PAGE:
Thursday, February 17, 2011

Holy Land Pilgrimage – Lessons from Jewish Believers

Note: In January 2011 my wife and I went on a pilgrimage to the Holy Land. This post is part of a series of blogs I have written to convey what I learned while on this life changing trip. You can read about the entire trip in the devotional book Touching the Footprints of Jesus.

While in Israel, my wife and I stayed two nights in the lovely city of Tiberius. One evening a Messianic Jew and her husband came to the motel after supper to meet with us. We spent time looking at some scriptures that prophecy about the Jews returning to the land. The couple shared their belief that Jesus would come soon in fulfillment of all those prophecies. It was extremely interesting to hear such things from the perspective of Jewish believers.

The couple then led us in a time of worship. They sang many of the common worship choruses that are popular around the world right now. But they sang them in both English and Hebrew. Listening to someone praising the Lord in His native tongue was deeply moving. The couple shared how they invite people to their home and share a simple meal with them. In the process of sharing a meal, they also share their faith that Jesus is the Messiah. It was such a simple and yet profound ministry concept.

I was fascinated to hear how they had to avoid certain cultural taboos while still remaining faithful to the truth of the Bible. They had spent a great deal of time thinking through how to share the Gospel in a way that their fellow Jews would be able to understand it. It was a great example of the importance of the contextualization of the Gospel without abandoning the Gospel. For example, they prefer to use the term “Messiah” instead of “Christ.” It is not that they do not like the word “Christ,” but it is simply that the Jews are not looking for a “Christ.” The Jews are looking for a Messiah that will redeem them from their sin. Therefore, this couple uses the word “Messiah” instead of the word “Christ.” The meaning is the same, but the cultural trappings make it an easier word to use in a non-Christian culture.

As the United States moves farther and farther away from a Christian cultural influence, those of us who labor to share the Gospel can take a lesson from these dear servants of the Lord in Israel. We must ask the Lord to show us how to share the never changing message of the Gospel in ways that our non-Christian culture in America can understand. As we learn to be faithful to the Gospel while communicating that Gospel in a way that others can understand, we will have the joy of seeing God draw many people to Himself through our witnessing efforts.

9 comments:

  1. Just read your latest blog, Terry.

    We can learn a lot about witnessing to non-Christians from that Jewish couple. Nice job!

    keep on bloging and preaching, Terry!!!

    God bless,

    Mike

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  2. I like this.

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  3. Great reads, keep em' coming!

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  4. Thank you for the amazing insight you got through these Messianic Jews. When most of people around us have never been to church, and have no concept of God in any form it's important to establish a bridge where they feel comfortable with you and you are able to share the good news of the gospel. The Lord has been gracious to let me publish a ladies newsletter through my local church. I have gotten numerous stories of how this affect the people that it is sent too. I is amazing to see how God takes a simple devotion, recipes, Bible trivia and turns it into something that can enlighten, edify and bring the lost to the saving knowledge of Jesus Christ. We have a couple with 7 children that just tracked across the US from CA to NH in a 26 ft. RV. Testimonies of God working in a persons life are the most simple but most inspiring to those whose think their lives are in the dump.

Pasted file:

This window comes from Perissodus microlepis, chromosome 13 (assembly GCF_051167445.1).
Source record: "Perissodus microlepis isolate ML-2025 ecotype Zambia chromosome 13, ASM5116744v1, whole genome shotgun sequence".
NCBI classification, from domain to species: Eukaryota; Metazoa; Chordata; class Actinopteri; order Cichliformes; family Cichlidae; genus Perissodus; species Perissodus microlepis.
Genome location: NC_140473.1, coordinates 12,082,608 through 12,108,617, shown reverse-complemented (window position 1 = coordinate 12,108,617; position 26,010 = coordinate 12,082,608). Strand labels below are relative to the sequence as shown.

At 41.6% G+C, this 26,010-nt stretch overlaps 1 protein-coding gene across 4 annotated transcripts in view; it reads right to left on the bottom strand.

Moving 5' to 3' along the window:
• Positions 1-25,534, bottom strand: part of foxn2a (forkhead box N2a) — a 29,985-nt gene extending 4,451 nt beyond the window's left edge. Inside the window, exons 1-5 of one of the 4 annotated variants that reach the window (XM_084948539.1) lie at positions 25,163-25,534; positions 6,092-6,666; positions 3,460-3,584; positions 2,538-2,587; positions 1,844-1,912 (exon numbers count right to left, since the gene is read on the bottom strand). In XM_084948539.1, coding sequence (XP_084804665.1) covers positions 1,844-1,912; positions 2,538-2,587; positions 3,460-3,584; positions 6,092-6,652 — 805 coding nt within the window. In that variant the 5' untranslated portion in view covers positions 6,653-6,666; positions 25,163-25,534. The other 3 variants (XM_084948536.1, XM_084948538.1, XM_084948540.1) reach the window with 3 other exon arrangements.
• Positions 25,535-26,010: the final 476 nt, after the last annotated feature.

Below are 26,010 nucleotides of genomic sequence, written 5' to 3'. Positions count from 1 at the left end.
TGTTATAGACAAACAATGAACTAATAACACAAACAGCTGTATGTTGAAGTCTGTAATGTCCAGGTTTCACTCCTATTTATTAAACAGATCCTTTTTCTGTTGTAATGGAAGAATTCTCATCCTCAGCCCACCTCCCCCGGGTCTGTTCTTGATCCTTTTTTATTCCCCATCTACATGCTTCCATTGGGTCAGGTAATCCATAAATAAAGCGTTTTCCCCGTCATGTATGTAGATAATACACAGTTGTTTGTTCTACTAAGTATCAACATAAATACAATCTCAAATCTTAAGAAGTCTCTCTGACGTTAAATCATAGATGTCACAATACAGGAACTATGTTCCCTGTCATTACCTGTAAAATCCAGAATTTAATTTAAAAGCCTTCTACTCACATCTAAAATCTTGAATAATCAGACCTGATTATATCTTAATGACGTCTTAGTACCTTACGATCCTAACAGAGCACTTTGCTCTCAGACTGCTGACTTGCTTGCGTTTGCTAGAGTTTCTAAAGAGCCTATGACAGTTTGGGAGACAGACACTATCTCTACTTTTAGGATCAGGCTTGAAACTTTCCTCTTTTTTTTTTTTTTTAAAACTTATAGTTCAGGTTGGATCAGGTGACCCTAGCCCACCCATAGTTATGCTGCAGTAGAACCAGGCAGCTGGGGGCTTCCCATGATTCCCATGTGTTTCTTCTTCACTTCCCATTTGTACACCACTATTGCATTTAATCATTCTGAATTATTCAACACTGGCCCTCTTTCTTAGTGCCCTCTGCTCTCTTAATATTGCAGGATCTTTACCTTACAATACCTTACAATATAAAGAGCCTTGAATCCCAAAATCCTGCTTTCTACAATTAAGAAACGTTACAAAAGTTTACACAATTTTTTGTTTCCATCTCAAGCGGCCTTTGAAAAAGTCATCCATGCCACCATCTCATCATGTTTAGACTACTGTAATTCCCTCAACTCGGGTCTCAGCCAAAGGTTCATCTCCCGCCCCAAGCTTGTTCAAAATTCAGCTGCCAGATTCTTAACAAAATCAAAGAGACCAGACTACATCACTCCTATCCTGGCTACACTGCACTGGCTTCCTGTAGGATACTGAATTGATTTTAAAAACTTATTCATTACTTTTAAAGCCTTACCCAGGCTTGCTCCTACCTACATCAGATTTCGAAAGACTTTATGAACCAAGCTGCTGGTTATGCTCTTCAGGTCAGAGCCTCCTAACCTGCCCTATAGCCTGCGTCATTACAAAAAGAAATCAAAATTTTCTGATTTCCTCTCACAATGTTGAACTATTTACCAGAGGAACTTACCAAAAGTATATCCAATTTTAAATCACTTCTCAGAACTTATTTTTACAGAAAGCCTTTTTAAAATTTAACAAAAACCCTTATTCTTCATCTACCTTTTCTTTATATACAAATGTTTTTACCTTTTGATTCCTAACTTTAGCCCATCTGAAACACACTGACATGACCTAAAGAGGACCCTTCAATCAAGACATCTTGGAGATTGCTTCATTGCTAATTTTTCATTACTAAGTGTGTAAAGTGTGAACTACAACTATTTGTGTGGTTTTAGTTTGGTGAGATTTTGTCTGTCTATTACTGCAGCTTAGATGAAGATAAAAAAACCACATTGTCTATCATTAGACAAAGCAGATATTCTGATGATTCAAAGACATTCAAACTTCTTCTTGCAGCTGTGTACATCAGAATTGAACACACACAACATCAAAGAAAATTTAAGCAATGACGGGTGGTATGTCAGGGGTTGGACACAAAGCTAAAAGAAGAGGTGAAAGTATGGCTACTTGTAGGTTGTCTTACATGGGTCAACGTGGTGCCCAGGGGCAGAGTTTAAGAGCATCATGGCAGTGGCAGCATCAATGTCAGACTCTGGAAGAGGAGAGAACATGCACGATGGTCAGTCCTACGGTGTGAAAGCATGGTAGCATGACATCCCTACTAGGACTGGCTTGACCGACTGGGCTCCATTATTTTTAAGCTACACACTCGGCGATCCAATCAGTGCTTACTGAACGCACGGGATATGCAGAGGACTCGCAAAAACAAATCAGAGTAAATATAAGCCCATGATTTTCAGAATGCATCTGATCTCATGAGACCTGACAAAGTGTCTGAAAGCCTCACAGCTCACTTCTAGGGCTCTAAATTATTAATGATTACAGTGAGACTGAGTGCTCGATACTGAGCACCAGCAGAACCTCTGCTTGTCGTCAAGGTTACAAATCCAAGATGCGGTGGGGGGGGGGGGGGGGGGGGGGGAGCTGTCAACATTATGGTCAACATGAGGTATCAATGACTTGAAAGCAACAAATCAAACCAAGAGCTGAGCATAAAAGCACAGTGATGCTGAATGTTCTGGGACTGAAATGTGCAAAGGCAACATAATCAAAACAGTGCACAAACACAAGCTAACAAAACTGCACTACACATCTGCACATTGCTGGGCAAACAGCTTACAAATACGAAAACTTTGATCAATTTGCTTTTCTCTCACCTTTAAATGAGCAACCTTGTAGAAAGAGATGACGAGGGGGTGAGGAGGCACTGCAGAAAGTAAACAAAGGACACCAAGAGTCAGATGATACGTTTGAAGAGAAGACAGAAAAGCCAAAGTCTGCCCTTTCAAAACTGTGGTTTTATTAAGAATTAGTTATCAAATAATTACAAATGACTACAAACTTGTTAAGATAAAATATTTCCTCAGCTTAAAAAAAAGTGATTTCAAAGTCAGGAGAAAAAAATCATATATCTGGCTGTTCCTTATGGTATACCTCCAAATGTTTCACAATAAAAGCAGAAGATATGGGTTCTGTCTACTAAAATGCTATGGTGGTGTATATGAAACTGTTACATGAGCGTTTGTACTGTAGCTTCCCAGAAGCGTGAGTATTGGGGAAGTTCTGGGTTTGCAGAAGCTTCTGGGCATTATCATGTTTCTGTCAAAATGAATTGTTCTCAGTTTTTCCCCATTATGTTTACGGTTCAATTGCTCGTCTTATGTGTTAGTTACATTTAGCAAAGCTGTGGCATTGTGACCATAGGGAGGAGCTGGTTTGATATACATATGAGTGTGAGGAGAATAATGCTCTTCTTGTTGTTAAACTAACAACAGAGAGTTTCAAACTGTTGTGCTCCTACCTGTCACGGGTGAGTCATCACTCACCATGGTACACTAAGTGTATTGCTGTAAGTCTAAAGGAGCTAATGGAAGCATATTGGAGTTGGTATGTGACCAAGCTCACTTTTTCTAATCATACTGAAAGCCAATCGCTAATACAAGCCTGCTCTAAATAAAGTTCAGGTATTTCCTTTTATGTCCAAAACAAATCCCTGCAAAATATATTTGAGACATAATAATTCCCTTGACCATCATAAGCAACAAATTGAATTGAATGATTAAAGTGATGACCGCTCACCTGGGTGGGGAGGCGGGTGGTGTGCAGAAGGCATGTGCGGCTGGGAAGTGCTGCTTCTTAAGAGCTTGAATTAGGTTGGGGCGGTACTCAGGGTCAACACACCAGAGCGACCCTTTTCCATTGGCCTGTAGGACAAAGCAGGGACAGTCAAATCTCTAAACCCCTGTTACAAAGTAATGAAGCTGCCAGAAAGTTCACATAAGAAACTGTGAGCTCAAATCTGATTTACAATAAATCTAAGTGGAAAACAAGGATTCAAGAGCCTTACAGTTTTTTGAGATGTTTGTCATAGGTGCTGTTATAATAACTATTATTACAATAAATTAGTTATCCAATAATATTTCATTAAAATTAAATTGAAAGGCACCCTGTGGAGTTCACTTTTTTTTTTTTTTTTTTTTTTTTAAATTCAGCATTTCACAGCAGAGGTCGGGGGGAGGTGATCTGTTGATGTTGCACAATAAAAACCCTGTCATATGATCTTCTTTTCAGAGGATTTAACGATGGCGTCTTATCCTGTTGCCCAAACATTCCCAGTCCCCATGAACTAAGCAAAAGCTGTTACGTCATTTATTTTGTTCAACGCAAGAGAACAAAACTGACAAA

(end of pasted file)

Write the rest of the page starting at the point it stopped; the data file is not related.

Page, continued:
Thanks again and let us hear more from time to time as I know you are busy ministering.

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  5. I like this.

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  6. I started using the name Messiah a lot more after using it with some JW’s who came to the door. I invited them in using the name Messiah. I was stunned when THAT NAME caused them to turn on their heels and leave. I was stunned. Didn’t they KNOW what the word CHRIST means? They study, study, study constantly. I was shocked.

    So now I use the name Messiah at church, home, out and about. It is a name so filled with promise, assurance, love.

    There were many messiahs in Jesus’ day and before His day. But none of them arose from the dead and none of them had agape love for all humanity.

    I’m so glad you had this joyful experience with completed Jews.

    We enjoyed visiting them when we visited a church of theirs near Boston. The time spent in their worship service and fellowship time afterward was like “heaven on earth.”

    With continued prayer and much praise to Jesus for the answers He is sending your way,
    Joan

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  7. Thank you for sharing this thought. Indeed a valuable lesson! Could not agree more about our need to keep this in mind. I also love to hear people pray and praise God in their native tongue. It is quite moving to imagine God hearing all this worship. It makes God bigger than I'd previously perceived and that makes sense.

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  8. WOW! That must have been so cool. I would like to visit a Messianic Jewish service sometime.

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  9. H. B. and Jo GravesFebruary 19, 2011 at 6:37 PM

    Praise t he Lord you got to go and that Kay got to go as well.
    God bless....HB and JO

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